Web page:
India tightens regulations on investment from neighbours - GulfToday

India tightens regulations on investment from neighbours


Students wear masks of China’s President Xi Jinping ahead of the informal summit with India’s Prime Minister Narendra Modi, at a school in Chennai on October 10, 2019. File/Reuters

India has stepped up scrutiny of investments from companies based in neighbouring countries, in what is widely seen as a move to stave off takeovers by Chinese firms during the coronavirus outbreak.

India’s trade ministry said in a notification dated April 17 the changes to federal rules on investment were meant to curb “opportunistic takeovers/acquisitions”. It did not mention China.

Investments from an entity in a country that shares a land border with India will require government approval, it said, meaning they can not go through a so-called automatic route.

“These times should not be used by other countries to take over our companies,” a senior government official told Reuters.

Similar restrictions are already in place for Bangladesh and Pakistan. But up to now, they have not applied to China and India’s other neighbours including Bhutan, Afghanistan, Myanmar and Nepal.

“This will certainly impact sentiment among Chinese investors. However, greenfield investments will not be impacted,” said Santosh Pai, a partner at Indian law firm Link Legal that advises several Chinese companies.

Australia has also said all foreign investment proposals will be assessed by a review board during the coronavirus crisis to prevent a fire sale of distressed corporate assets. Germany has taken similar measures.

A February report by research group Gateway House said Chinese foreign direct investment into India stood at $6.2 billion.

China’s Bytedance has plans to invest $1 billion in Indian, while automakers including Great Wall Motor Co Ltd and MG Motor, a unit of China’s SAIC, have said they intend to invest millions.

Delano Furtado, a partner with law firm Trilegal, said the notification may also impact Chinese companies with existing investments in the country.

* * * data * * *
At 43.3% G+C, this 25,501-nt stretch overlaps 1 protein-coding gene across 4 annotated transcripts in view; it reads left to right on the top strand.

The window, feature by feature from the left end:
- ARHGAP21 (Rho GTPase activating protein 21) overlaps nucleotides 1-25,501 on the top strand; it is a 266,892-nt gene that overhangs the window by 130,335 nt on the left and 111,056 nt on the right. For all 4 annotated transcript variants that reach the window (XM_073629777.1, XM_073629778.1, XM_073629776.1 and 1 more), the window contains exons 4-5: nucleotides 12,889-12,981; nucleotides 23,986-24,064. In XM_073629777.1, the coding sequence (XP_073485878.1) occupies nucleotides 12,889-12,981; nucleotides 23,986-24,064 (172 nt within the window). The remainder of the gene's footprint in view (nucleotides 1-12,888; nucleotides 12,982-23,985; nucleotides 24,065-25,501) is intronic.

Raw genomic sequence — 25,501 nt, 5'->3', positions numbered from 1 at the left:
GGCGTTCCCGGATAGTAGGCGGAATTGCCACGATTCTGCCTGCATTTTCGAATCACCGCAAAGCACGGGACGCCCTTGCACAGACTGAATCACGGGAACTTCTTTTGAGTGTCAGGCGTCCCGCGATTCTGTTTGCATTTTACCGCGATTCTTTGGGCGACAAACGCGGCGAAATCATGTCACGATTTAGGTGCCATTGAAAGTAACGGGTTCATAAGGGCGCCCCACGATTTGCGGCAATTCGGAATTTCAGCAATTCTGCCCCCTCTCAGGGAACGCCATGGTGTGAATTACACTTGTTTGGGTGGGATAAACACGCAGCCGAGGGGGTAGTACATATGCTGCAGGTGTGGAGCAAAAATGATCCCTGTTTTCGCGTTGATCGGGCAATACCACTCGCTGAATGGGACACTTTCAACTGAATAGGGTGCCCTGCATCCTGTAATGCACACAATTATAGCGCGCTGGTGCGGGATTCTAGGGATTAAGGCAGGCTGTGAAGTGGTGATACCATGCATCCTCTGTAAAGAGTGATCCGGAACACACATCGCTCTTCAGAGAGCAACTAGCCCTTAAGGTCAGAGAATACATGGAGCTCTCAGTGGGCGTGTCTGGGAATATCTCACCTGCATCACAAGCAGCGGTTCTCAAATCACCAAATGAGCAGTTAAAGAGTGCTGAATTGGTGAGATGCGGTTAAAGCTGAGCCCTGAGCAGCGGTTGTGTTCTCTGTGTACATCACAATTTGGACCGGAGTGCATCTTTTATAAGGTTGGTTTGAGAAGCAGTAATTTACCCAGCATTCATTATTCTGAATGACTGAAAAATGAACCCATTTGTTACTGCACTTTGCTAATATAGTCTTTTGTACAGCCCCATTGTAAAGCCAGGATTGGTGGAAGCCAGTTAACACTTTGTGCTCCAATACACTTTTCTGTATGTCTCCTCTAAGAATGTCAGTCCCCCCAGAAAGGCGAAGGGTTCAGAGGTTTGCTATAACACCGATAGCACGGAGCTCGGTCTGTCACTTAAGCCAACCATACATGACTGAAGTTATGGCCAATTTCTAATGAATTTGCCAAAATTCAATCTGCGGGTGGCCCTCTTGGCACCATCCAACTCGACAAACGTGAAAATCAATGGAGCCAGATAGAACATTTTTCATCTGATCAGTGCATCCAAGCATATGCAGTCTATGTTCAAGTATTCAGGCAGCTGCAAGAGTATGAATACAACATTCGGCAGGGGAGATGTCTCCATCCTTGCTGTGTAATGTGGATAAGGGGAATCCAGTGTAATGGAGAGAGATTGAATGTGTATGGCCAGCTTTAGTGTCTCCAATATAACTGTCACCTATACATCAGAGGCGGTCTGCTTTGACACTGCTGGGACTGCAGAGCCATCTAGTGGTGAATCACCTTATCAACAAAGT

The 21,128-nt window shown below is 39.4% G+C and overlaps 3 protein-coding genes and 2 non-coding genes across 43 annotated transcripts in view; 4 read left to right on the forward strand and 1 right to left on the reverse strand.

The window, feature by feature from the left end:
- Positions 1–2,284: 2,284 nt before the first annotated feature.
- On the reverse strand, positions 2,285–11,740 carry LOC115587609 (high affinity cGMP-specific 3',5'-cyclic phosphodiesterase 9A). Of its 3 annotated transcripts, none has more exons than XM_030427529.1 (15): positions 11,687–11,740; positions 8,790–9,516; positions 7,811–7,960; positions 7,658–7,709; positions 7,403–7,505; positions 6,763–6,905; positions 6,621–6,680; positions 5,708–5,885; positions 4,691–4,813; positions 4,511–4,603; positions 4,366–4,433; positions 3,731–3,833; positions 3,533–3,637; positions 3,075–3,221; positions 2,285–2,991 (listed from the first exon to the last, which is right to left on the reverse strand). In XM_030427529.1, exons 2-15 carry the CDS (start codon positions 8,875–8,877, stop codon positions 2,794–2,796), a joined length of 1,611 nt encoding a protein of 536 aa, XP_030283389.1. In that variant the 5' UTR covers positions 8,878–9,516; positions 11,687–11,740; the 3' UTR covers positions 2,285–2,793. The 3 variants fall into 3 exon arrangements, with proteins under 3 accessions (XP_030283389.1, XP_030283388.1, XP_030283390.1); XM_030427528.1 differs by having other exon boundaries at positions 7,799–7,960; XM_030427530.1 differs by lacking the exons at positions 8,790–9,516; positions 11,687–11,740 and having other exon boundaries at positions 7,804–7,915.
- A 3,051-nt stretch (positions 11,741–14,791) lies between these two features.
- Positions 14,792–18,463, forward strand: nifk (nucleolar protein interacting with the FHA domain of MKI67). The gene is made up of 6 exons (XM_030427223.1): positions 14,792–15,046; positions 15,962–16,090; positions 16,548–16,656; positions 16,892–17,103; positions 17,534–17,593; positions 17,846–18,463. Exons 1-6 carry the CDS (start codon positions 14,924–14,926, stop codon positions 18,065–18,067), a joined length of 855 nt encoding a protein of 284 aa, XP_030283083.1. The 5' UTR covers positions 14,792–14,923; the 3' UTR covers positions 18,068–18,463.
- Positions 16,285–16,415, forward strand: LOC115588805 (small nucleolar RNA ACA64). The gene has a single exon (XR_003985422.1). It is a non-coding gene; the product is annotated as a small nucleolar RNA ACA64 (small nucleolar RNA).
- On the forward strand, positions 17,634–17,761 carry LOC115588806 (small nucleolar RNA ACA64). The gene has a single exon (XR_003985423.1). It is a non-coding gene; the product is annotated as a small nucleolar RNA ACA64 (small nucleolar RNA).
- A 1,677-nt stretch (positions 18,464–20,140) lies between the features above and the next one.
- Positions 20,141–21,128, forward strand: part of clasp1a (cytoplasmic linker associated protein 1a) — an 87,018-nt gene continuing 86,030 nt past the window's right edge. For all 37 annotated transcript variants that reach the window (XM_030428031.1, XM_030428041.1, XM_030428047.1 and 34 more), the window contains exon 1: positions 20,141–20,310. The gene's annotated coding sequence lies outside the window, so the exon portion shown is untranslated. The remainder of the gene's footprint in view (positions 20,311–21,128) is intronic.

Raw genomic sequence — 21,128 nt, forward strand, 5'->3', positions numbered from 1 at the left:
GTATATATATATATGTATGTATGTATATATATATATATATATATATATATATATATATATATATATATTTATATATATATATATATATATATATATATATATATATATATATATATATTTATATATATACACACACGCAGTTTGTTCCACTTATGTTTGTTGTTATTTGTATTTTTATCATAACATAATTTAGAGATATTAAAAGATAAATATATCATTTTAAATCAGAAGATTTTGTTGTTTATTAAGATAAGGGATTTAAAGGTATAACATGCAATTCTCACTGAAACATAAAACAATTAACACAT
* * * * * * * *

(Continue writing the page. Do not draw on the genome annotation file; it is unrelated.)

“Any follow-on investments in those entities may now require approvals,” he said.

India’s notification also said government approval would also be needed to change the ownership of an Indian entity that had existing foreign investment.

Meanwhile, a Barclays report has projected that India’s GDP will stagnate and not grow at all during the calendar year 2020.

The UK-based financial services company and investment bank has revised its estimate for India’s gross domestic period (GDP) growth in 2020 to 0.0 per cent from its previous projection of 2.5 per cent. This is the lowest any agency has gone as far as India’s growth story is concerned.

The projections are a tad better for the financial year 2021, as the bank has estimated the GDP growth at 0.8 per cent, meaning the entire growth will come on the last quarter of current fiscal. Barclays had previous forecast that Indian economy may grow by 3.5 per cent this year.

The investment bank said that combined with the disruption in several service sectors, the economic loss is estimated to be close to $234.4 billion or 8.1 per cent of its GDP, assuming that India will remain under a partial lockdown at least until the end of May.

India and other South Asian countries are likely to record their worst growth performance in four decades this year due to the coronavirus outbreak, the World Bank said recently.

The South Asian region, comprising eight countries, is likely to show economic growth of 1.8% to 2.8% this year, the World Bank said in its South Asia Economic Focus report, well down from the 6.3% it projected six months ago.

India’s economy, the region’s biggest, is expected to grow 1.5% to 2.8% in the fiscal year that started on April 1. The World Bank has estimated it will grow 4.8% to 5% in the fiscal year that ended on March 31.

“The green shoots of a rebound that were observable at the end of 2019 have been overtaken by the negative impacts of the global crisis,” the World Bank report said.

Other than India, the World Bank forecast that Sri Lanka, Nepal, Bhutan and Bangladesh will also see sharp falls in economic growth. Three other countries - Pakistan, Afghanistan and the Maldives — are expected to fall into recession, the World Bank said in the report, which was based on country-level data available as of April 7.

Measures taken to counter the coronavirus have disrupted supply chains across South Asia.

India’s lockdown of 1.3 billion people has also left millions out of work, disrupted big and small businesses and forced an exodus of migrant workers from the cities to their homes in villages.

In the event of prolonged and broad national lockdowns, the report warned of a worst-case scenario in which the entire region would experience an economic contraction this year.

To minimize short-term economic pain, the Bank called for countries in the region to announce more fiscal and monetary steps to support unemployed migrant workers, as well as debt relief for businesses and individuals.

India has so far unveiled a $23 billion economic plan to offer direct cash transfers to millions of poor people hit by its lockdown. In neighbouring Pakistan, the government has announced a $6 billion plan to support the economy.


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